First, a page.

Shenkeng(深坑) is a small district/town located on the south east area of Taipei. While technically it’s considered a part of Taipei, the district itself is really just a small town that’s known for one thing – tofu. Yes, tofu. Regardless of how you feel about tofu, a visit to Shenkeng will change your perception on the possibility of the much loved/hated food. In fact, tofu is so ingrained in the culture of this small town that it has earned the nickname “tofu capital” of the world! Even if you aren’t a typical tofu lover, there’s a wide range of tofu styles that range from fermented stinky tofu, to grilled soft tofu and even tofu ice cream. There’s bound to be a style that will suit your taste, you just have to be open about it. Recently, there has been a lot of interest from Hong Kong and Japanese tourists as the town has been completely refurbished in order to appeal to the masses. For me, this was my second time here and like the first time, I left extremely full and on the verge of keeling over. What a great day.
The selection of food here is fantastic. While known for it’s tofu, Shenkeng has a variety of palatable food that appeals both vegetarians, vegans and meat lovers. Although food tends to skew more towards the Chinese variety(you are in Taiwan after all). For us, we went around lunch time on a Friday afternoon. It was great since there wasn’t a lot of people so we pretty much walked through the entire strip uninterrupted.
When your taxi drops you off, the first sight will be this big tree that welcomes you to the start of Shenkeng Old Street. If you need to pick up some non-tofu snack, there’s a 7-eleven(surprise) right behind you.
One of my favorite foods is stinky tofu, typically of the fried variety that is topped off with pickled veggies and hot sauce. What’s unique about this particular stand(as with many other stands here in Shenkeng) is that the stinky tofu is… grilled. A nice heaping of sweet sauce is slathered on periodically and a slit is cut onto the tofu and the tofu is topped off with an assortment of pickled vegetables of your choosing. The final product is served on two wooden sticks in a piece of wax paper. For me, I had to order “the works.” While still really pungent, the taste was definitely a lot sweeter than the fried stinky tofu variety. But overall, it was pretty darn good and I highly recommend it.
The sign at the top says “if it [food] is not good, then no charge.” Gotta like the odds there. Her selection of food ranges from packaged tofu(to take home), boiled tofu and even chicken meat.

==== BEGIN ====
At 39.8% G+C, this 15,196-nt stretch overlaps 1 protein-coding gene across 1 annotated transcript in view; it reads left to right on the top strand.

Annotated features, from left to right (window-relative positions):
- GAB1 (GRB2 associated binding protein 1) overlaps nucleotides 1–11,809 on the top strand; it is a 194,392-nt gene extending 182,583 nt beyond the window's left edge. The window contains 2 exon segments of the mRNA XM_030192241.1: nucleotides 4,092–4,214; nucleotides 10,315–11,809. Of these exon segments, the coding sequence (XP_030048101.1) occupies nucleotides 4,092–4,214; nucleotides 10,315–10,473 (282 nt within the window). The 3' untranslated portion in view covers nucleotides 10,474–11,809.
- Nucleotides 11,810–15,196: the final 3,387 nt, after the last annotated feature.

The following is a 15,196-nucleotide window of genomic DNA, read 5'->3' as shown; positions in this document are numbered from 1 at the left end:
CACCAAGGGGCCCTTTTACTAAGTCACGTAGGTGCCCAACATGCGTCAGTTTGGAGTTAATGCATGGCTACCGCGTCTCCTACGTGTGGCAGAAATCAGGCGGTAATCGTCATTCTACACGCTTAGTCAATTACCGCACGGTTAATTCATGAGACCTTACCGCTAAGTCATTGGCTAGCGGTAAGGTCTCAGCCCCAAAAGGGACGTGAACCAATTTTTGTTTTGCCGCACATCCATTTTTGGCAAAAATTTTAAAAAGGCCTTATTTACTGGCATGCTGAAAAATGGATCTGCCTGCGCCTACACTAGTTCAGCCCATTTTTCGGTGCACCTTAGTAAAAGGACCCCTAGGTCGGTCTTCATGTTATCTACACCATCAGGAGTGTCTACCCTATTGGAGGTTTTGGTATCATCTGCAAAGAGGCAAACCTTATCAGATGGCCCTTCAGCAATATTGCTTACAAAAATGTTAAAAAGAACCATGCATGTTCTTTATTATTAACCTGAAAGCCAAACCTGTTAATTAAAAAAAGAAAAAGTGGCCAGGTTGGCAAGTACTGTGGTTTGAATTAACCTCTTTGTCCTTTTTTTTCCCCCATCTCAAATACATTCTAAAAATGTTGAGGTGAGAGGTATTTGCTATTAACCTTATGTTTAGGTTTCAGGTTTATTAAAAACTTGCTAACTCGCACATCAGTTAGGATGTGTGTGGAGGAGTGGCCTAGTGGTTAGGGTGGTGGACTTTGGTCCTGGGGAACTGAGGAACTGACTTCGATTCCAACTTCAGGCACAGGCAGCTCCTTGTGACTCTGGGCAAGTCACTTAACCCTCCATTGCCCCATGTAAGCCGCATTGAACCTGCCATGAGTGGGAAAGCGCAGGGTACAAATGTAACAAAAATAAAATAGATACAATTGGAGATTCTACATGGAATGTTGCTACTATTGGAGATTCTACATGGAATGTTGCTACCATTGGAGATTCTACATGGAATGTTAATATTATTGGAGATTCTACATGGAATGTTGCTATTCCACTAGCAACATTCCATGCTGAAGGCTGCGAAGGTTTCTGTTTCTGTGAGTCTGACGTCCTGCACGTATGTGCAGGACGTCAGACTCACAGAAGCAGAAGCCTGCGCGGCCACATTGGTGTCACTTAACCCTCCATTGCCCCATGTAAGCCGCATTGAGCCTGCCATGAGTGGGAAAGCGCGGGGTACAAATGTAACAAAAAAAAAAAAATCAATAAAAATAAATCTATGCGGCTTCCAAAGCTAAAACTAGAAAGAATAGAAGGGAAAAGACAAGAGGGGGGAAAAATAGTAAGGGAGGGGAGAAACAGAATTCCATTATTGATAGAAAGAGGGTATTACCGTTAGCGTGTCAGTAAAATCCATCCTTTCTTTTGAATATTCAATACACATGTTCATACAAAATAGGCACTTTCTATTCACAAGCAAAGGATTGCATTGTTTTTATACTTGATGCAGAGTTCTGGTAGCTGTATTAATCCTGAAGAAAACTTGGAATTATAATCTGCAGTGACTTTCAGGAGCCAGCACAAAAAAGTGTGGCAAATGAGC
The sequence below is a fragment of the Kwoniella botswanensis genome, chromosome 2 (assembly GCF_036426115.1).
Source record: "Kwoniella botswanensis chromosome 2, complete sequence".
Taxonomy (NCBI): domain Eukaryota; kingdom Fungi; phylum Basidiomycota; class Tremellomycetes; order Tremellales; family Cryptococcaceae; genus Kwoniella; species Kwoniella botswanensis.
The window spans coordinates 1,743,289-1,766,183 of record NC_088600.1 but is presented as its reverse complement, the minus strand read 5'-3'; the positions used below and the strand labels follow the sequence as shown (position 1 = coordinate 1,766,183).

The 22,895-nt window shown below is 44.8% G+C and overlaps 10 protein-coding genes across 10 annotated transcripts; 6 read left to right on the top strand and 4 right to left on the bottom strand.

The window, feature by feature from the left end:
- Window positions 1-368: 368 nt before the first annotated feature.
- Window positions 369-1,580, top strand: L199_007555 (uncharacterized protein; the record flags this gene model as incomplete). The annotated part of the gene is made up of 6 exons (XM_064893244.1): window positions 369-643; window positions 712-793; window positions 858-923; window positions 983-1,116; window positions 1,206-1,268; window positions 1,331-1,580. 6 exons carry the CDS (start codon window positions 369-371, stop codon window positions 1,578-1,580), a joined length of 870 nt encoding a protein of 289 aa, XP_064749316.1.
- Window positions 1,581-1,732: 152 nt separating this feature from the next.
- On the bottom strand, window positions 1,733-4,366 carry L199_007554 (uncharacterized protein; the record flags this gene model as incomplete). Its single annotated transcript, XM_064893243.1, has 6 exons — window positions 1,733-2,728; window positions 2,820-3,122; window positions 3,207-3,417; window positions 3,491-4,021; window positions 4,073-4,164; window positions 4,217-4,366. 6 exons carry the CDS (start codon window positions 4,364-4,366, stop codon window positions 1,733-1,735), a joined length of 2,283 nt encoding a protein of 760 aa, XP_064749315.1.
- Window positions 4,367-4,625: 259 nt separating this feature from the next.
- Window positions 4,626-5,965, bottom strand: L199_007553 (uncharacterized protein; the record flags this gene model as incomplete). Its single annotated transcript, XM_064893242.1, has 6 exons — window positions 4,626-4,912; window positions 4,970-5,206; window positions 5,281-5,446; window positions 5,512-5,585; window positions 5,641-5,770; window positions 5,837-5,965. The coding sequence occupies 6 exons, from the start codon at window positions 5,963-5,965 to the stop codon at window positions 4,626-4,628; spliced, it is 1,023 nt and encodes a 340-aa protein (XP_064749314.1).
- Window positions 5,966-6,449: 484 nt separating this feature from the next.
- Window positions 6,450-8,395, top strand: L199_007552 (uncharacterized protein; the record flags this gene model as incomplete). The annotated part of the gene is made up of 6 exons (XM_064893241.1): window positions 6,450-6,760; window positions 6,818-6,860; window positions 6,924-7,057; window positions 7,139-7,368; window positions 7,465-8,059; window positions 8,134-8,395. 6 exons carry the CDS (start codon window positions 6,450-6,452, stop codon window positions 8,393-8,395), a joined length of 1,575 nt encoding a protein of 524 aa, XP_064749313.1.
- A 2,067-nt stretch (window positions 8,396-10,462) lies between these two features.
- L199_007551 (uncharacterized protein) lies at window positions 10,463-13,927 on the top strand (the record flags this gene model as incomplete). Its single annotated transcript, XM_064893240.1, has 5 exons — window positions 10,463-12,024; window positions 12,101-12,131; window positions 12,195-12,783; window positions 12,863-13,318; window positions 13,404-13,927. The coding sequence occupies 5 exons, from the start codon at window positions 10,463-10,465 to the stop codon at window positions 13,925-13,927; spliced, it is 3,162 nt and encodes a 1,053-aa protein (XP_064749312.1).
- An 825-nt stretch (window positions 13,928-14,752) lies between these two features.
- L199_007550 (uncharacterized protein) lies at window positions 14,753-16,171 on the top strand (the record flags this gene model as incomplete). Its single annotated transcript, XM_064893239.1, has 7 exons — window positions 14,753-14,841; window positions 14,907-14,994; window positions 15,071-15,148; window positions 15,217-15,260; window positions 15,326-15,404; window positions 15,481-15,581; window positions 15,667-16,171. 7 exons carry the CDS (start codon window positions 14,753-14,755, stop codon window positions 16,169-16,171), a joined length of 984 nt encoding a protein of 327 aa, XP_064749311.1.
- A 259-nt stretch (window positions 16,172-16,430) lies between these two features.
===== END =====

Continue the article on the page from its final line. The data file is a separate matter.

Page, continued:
Black bean flavored tofu ice cream. It actually makes a lot of sense as soy beans can be used to form soy milk and that in turn can be made into the ice cream that you see here. The texture was a bit courser than typical boxed ice cream with a bit of flakiness that I assume came from the fact that it’s bean based instead of dairy.
This is actually a pretty bomb tofu dish. It’s essentially a tofu soup with added chili’s and spices to really give the tofu a kick. I can’t quite remember if this was standard tofu or if stinky tofu, but I’ve seen both varieties. Definitely spicy, but really really good. Might want to eat some of that tofu ice cream after scarfing this dish down. What’s especially awesome about this quaint little town is how nice the people are, including the vendors. The lady that owned this stall insisted on turning up the stove so that we can get a more dramatic shot with the steam rising and boiling soup. If that’s not hospitality, I don’t know what is! BTW, we didn’t end up buying anything from her.
Sausages, a typical road dish appetizer everywhere you go. Additionally, there are some mystery meat. More than likely it’s pork. You can’t go wrong with meat on an open flame. There isn’t a more perfect food out there.
If you want a more in depth look at what makes the tofu so special, then check out this episode of Eddie Huang’s show on Vice.
How to Get There
Since there were four of us, it was actually more practical to take a taxi rather than try our hand at the public transportation. Starting from Xinyi Din Tai Fung, our one way taxi ride came out to 300NT($10 USD) and took about 30-45 minutes since Shenkeng is located on the outskirts of Taipei. The return trip was about the same amount so realistically, budget yourself 600NT($20 USD) to get there and back. There are buses that take you to and from Shenkeng, but not having taken it before, I can’t really comment on its effectiveness. One good segue is if you decide to go to Maokong or the Taipei Zoo, Shenkeng is be the next stop because of it’s proximity to those two locations.
If you got some time to kill, I would recommend taking maybe 2 hours out of your day(30 minutes there, 30 minutes back, 45 minutes to walk) to check out Shenkeng Old Street. For us, coming on a Friday morning and the street not especially busy, we were able to eat through the entire street in about 45 minutes. Granted, we are ravenous guys who swallow food instead of chewing it, I’m sure normal people can still get through the entire street in about an hour. Many vendors sell the same types of food, so pretty much you’ll start seeing repeated items rather quickly.
Shenkeng Old Street